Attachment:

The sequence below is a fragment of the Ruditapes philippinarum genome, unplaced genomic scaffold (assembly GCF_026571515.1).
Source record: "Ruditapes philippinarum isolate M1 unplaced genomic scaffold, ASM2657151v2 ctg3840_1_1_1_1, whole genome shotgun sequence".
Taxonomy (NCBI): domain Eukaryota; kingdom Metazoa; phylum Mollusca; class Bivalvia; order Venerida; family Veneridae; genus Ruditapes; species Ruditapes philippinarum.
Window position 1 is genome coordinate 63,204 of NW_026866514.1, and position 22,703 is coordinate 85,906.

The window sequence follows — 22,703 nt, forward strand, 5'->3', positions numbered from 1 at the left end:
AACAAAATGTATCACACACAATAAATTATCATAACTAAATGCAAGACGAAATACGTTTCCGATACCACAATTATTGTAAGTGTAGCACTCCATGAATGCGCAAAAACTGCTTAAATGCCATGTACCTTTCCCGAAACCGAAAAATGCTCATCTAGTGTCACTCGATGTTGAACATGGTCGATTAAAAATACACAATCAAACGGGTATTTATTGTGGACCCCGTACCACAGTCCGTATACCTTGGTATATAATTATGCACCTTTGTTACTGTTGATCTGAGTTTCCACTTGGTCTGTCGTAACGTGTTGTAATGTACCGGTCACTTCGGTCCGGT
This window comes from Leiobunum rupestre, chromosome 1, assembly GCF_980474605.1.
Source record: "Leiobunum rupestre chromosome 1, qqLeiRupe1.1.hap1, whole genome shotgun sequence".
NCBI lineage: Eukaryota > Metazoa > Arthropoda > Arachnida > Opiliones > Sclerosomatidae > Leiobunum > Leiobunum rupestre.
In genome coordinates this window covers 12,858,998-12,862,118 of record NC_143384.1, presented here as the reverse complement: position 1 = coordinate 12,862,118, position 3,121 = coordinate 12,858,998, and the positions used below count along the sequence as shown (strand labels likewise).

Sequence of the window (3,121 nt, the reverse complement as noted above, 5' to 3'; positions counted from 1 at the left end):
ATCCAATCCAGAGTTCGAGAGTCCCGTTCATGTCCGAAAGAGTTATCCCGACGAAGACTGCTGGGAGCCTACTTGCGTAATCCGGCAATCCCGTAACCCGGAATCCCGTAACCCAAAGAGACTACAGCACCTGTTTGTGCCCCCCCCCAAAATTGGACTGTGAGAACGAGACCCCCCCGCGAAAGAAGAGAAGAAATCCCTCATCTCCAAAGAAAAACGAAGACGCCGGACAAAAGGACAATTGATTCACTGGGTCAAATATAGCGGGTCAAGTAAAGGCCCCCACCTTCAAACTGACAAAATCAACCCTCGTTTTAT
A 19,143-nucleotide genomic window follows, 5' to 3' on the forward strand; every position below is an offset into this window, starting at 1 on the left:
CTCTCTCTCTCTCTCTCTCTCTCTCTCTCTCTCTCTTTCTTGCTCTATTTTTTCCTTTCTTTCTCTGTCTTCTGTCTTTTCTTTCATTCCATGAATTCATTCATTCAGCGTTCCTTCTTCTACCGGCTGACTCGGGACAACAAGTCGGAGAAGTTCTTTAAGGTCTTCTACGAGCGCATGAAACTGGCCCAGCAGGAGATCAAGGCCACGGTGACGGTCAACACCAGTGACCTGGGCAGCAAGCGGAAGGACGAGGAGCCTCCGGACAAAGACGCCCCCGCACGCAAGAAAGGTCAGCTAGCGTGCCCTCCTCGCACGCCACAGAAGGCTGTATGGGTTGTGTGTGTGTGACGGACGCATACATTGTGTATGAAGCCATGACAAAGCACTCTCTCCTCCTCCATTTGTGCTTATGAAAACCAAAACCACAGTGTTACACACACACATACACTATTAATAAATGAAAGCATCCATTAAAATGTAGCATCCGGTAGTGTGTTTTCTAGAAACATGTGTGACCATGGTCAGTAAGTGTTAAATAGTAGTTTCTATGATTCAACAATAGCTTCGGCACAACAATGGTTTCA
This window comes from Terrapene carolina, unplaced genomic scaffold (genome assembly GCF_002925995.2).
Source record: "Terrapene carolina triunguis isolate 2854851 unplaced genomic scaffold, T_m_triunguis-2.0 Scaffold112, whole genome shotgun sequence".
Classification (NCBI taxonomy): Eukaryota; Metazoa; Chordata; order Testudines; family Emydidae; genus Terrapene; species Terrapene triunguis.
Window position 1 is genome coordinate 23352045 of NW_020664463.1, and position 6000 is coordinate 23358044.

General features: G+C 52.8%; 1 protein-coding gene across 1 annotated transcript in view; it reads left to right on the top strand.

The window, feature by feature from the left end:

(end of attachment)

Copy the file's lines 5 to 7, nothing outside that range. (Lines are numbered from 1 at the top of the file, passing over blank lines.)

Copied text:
The window sequence follows — 22,703 nt, forward strand, 5'->3', positions numbered from 1 at the left end:
AACAAAATGTATCACACACAATAAATTATCATAACTAAATGCAAGACGAAATACGTTTCCGATACCACAATTATTGTAAGTGTAGCACTCCATGAATGCGCAAAAACTGCTTAAATGCCATGTACCTTTCCCGAAACCGAAAAATGCTCATCTAGTGTCACTCGATGTTGAACATGGTCGATTAAAAATACACAATCAAACGGGTATTTATTGTGGACCCCGTACCACAGTCCGTATACCTTGGTATATAATTATGCACCTTTGTTACTGTTGATCTGAGTTTCCACTTGGTCTGTCGTAACGTGTTGTAATGTACCGGTCACTTCGGTCCGGT
This window comes from Leiobunum rupestre, chromosome 1, assembly GCF_980474605.1.